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Polio victim helps others




Coffee morning organisers Mrs Monica Brameld and her son, Mark. 110817DD3-3
Coffee morning organisers Mrs Monica Brameld and her son, Mark. 110817DD3-3

A grandmother described as an inspiration because of the way she copes with the effects of polio is to hold a fundraiser on Saturday for a charity that supports her and other sufferers.

Mrs Monica Brameld, of 108 Westgate, Southwell, contracted polio when she was just 13 months old and spent the next ten years in hospital, where her mother visited her once a month.

“I don’t remember being unhappy there,” she said. “I suppose I was young and it was all I knew.”

Even when she was allowed home, Mrs Brameld continued to have regular hospital visits for operations and physiotherapy to strengthen the muscles in her legs.

The last case of polio in the UK was in 1993 but there are 120,000 people like Mrs Brameld who now live with Post Polio Syndrome (PPS). It can cause weakness, fatigue and pain that affects stamina, breathing, sleeping and swallowing problems, and cold intolerance.

Mrs Brameld has always been determined not to let polio ruin her life.

She passed her 11-plus to get a place at grammar school and went on to study social science at Liverpool University before working as a social worker at Nottingham City Hospital.

After marrying her husband, the Rev Peter Brameld, she visited a doctor to ask about having children.

She was told that it could kill her but she was undeterred and had her first daughter, Sarah, now 50, who lives in Bedford.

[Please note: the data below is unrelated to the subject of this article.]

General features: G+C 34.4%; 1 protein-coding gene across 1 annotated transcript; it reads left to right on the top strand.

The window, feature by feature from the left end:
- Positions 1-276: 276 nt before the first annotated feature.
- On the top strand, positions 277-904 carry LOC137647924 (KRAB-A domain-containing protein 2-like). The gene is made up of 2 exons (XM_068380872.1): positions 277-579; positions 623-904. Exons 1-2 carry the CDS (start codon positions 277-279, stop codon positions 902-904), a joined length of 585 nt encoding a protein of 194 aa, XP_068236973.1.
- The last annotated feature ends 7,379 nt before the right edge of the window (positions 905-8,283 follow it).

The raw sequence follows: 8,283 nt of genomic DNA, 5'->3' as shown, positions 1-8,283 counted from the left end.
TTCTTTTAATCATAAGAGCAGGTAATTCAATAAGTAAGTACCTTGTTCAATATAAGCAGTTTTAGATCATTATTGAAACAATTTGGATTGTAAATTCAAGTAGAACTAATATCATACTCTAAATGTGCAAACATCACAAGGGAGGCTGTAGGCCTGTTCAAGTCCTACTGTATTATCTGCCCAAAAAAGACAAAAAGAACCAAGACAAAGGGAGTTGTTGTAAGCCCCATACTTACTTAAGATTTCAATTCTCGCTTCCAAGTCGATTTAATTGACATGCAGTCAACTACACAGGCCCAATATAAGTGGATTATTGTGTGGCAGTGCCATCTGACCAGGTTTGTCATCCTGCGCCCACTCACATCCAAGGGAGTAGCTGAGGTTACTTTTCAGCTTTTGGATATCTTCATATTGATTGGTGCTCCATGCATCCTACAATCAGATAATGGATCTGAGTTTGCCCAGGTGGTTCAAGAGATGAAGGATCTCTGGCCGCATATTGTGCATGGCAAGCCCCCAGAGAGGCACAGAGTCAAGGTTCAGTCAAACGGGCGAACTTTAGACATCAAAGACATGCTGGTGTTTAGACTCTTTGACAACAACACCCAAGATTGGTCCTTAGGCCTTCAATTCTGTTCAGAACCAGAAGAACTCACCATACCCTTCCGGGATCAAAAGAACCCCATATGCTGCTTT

Two years later she had a second daughter, Rebecca, who died when she was 21 months old. Mrs Brameld had her son, Mark, in 1973.

'The most positive person I have ever met'

Mark spent several years in Brazil but he is now living in Southwell.

“She is a such an inspiration and despite everything she has been through she has not let her disability be a barrier to living her life,” he said.

“She is the most positive person I have ever met.”

Mrs Brameld said her faith had always been important and had helped her to remain positive and determined.

They will hold a Brazilian coffee morning at their home on Saturday, from 10.30am to 12.30pm, for the British Polio Fellowship, which supports people in the UK living with the effects of polio and PPS.

Mark will prepare freshly-made pao de queijo (cheese bread) a snack traditionally served with Brazilian coffee. There will also be vegan-friendly alternatives and cakes.

“Mark and I are very pleased to host the coffee morning,” said Mrs Brameld.

“It is a pleasure to be able to give something back to the British Polio Fellowship. Anyone in the area is very welcome to come along.”



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